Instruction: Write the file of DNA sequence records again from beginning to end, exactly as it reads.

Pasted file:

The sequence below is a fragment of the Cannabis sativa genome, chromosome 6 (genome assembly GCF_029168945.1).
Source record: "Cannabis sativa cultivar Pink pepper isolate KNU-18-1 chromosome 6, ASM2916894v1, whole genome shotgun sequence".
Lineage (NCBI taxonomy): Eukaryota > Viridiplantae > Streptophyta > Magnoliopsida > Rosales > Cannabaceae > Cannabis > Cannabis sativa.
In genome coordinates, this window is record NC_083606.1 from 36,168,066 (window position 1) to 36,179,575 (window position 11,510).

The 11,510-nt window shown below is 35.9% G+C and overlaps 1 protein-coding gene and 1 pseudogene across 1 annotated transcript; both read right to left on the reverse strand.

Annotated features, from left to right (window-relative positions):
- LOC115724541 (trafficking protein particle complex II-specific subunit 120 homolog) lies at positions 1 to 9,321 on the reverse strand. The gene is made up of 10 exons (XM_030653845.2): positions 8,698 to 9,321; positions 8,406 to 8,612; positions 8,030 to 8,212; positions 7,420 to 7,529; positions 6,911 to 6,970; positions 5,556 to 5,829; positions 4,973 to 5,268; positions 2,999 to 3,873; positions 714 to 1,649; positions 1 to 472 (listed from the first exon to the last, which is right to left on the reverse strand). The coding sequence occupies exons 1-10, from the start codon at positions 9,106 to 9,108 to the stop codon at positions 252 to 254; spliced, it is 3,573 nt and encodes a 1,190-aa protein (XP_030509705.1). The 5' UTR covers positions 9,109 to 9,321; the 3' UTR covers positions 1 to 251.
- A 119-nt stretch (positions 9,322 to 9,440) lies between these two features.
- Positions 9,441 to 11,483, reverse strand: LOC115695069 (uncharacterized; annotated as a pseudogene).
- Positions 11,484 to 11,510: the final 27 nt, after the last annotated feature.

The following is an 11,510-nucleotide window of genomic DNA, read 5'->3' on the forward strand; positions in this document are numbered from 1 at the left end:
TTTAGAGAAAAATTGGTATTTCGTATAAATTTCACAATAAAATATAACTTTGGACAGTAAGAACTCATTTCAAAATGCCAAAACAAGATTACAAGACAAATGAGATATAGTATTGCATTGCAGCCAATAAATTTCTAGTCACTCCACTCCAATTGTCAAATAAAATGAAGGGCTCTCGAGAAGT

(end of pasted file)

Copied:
The sequence below is a fragment of the Cannabis sativa genome, chromosome 6 (genome assembly GCF_029168945.1).
Source record: "Cannabis sativa cultivar Pink pepper isolate KNU-18-1 chromosome 6, ASM2916894v1, whole genome shotgun sequence".
Lineage (NCBI taxonomy): Eukaryota > Viridiplantae > Streptophyta > Magnoliopsida > Rosales > Cannabaceae > Cannabis > Cannabis sativa.
In genome coordinates, this window is record NC_083606.1 from 36,168,066 (window position 1) to 36,179,575 (window position 11,510).

The 11,510-nt window shown below is 35.9% G+C and overlaps 1 protein-coding gene and 1 pseudogene across 1 annotated transcript; both read right to left on the reverse strand.

Annotated features, from left to right (window-relative positions):
- LOC115724541 (trafficking protein particle complex II-specific subunit 120 homolog) lies at positions 1 to 9,321 on the reverse strand. The gene is made up of 10 exons (XM_030653845.2): positions 8,698 to 9,321; positions 8,406 to 8,612; positions 8,030 to 8,212; positions 7,420 to 7,529; positions 6,911 to 6,970; positions 5,556 to 5,829; positions 4,973 to 5,268; positions 2,999 to 3,873; positions 714 to 1,649; positions 1 to 472 (listed from the first exon to the last, which is right to left on the reverse strand). The coding sequence occupies exons 1-10, from the start codon at positions 9,106 to 9,108 to the stop codon at positions 252 to 254; spliced, it is 3,573 nt and encodes a 1,190-aa protein (XP_030509705.1). The 5' UTR covers positions 9,109 to 9,321; the 3' UTR covers positions 1 to 251.
- A 119-nt stretch (positions 9,322 to 9,440) lies between these two features.
- Positions 9,441 to 11,483, reverse strand: LOC115695069 (uncharacterized; annotated as a pseudogene).
- Positions 11,484 to 11,510: the final 27 nt, after the last annotated feature.

The following is an 11,510-nucleotide window of genomic DNA, read 5'->3' on the forward strand; positions in this document are numbered from 1 at the left end:
TTTAGAGAAAAATTGGTATTTCGTATAAATTTCACAATAAAATATAACTTTGGACAGTAAGAACTCATTTCAAAATGCCAAAACAAGATTACAAGACAAATGAGATATAGTATTGCATTGCAGCCAATAAATTTCTAGTCACTCCACTCCAATTGTCAAATAAAATGAAGGGCTCTCGAGAAGT